I had a bit of a scare these past 24 hours when I thought that I had fucked up my newly installed and configured Windows XP PC, which for the purposes of this blog I will refer to as Lester. Lester has a 500gig SATA harddrive, as well as an older 250 gig drive, which was a holdover from my prior computer. As a result, the smaller, secondary harddrive had 3 partitions on it: an XP system partition, an Ubuntu partition and an NTFS partition with a buttload of mp3s on it.
Last night, I decided to delete the 3 separate partitions on my secondary drive and reformat the whole thing as a single NTFS partition for mp3s. I used Partition Magic and some other partition program I had snagged off BitTorrent. I was very cautious while formatting and succeeded in deleting the partitions and wiping the drive. However, when I rebooted, Lester would not start up and displayed an ominous message about no bootable media being found.
This was pretty damn confusing, since I knew that I had formatted the correct drive and was pretty sure that all my windows files were still present on the main drive. What the fuck had happened? Was it a virus?
Well, to make a long story short, I eventually was able to restore the MBR (Master Boot Record) and boot.ini on the main drive and get it to boot into Windows again (although I ended up installing Windows on the mp3 drive just so I’d have something to boot into so I could muck around with the main drive). After I had fixed Lester, I realized what had happened. When I had originally installed XP, for some bizarre reason, the boot.ini file for XP was installed, not on the hard drive containing my Windows system, but on the hard drive containing my mp3s and the other 2 unused partitions. Thus, when I wiped this drive, it blew out my boot.ini file and Lester was dead in the water.
Even odder, when I installed the temporary version of XP on the newly wiped mp3 drive to give myself access to the files on the main drive, it put the new boot.ini file on the main drive! So, at that point, boot.ini was where I wanted it and I only had to go in and edit it to tell it to load the windows install on drive 0 instead of drive 1.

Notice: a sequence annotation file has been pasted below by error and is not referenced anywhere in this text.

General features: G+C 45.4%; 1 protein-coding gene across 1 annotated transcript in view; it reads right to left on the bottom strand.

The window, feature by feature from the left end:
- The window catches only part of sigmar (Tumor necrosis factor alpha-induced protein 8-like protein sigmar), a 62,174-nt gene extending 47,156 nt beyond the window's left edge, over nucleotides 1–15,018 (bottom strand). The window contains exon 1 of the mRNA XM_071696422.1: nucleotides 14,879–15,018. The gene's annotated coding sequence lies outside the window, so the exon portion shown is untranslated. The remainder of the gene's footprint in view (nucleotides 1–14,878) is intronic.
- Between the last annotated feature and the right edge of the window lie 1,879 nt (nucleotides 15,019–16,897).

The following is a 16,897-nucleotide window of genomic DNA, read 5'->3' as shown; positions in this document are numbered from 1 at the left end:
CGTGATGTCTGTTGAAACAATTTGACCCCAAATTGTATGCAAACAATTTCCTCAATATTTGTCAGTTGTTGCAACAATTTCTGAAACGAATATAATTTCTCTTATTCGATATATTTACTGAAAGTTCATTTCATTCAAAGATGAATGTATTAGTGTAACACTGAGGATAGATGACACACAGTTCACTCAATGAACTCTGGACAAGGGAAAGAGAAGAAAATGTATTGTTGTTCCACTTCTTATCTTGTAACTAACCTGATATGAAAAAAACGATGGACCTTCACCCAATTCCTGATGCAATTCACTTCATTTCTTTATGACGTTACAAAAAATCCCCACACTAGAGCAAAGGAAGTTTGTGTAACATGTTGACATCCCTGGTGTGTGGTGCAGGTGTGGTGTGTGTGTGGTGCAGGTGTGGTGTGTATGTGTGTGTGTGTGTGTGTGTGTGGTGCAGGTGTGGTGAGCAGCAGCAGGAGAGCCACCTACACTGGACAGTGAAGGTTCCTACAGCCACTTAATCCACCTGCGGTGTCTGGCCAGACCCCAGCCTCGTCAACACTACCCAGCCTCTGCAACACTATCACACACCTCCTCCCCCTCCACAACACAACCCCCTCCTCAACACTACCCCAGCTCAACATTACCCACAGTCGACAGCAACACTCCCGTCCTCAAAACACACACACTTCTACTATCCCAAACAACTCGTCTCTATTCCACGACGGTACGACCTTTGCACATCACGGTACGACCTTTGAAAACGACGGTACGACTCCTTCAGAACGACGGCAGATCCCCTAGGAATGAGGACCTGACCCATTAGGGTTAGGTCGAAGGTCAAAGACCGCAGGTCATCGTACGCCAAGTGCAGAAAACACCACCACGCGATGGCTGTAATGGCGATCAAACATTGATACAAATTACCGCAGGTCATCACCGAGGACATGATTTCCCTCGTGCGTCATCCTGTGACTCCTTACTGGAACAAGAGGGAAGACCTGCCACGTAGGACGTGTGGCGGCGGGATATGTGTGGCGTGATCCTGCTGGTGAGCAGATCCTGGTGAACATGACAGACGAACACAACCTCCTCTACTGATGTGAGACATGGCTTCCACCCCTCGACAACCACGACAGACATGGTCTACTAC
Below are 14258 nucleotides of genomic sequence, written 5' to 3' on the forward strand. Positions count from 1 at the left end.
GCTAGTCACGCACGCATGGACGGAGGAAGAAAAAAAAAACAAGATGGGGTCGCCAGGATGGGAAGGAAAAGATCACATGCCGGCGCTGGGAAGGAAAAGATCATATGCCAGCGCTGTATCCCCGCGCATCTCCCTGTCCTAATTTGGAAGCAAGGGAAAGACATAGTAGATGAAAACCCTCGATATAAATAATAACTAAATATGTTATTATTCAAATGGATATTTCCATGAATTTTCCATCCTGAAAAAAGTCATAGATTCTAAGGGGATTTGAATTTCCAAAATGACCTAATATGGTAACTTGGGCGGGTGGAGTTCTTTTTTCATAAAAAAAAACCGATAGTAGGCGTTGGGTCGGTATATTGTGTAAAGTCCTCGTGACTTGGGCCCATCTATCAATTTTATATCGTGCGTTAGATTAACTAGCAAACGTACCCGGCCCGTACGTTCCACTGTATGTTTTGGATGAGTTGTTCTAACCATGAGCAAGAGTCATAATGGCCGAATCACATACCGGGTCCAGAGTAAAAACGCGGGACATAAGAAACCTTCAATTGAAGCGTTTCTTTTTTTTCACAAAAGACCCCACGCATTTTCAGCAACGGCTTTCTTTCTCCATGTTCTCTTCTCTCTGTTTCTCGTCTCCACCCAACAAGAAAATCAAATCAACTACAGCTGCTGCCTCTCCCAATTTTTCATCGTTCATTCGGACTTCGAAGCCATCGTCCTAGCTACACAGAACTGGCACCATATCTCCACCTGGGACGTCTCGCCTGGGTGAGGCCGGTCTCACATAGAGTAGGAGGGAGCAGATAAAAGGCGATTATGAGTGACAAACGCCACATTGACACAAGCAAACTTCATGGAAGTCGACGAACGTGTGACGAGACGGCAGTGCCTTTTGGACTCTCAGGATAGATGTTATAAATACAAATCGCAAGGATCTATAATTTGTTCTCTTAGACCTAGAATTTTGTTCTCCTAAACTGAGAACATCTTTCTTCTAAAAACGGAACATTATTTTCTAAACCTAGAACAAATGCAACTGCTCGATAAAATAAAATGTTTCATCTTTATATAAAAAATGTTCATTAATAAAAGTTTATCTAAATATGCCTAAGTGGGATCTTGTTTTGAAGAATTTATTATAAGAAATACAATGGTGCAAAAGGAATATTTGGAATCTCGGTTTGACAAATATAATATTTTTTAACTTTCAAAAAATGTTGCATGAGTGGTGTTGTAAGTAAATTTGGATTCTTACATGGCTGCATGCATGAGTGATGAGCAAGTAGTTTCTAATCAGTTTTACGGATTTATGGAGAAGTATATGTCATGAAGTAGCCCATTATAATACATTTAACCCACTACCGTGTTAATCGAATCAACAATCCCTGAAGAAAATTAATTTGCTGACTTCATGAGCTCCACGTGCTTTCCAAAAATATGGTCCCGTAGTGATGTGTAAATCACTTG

In case anyone ever has a similar issue, here are the instructions I finally found on editing the MBR and boot.ini:
- You can try restoring the MBR in MSDOS with either the FIXMBR command or with fdisk \mbr. In my case, this didn’twork, since I was still missing boot.ini.
- I was able to edit the new boot.ini file with the following commands, run from the commandline (I don’t think boot.ini is visible within Windows Explorer, even with Show Hidden Files enabled):
- attrib -H -S -A -R boot.ini — This sets the boot.ini file as editable
- notepad boot.ini — Pops it open in Notepad so you can edit it.
- attrib +H +S +A +R boot.ini — Restores boot.ini as a hidden, system file, after you have made your edits and saved.
- Reboot and all is well. You can add multiple entries in boot.ini under the [operating systems] section. For me, the operative thing to change was the rdisk option. You’d think the disk option would control which harddrive is being described, but actually the physical drive is referenced by the rdisk option. Thus, I had to change:
I must confess that despite the stress of thinking I had lost all my files, it was pretty damn gratifying to actually fix this myself by getting down and dirty with the MBR. Nevermind that I wouldn’t have ever had this problem if I hadn’t fucked up in the first place…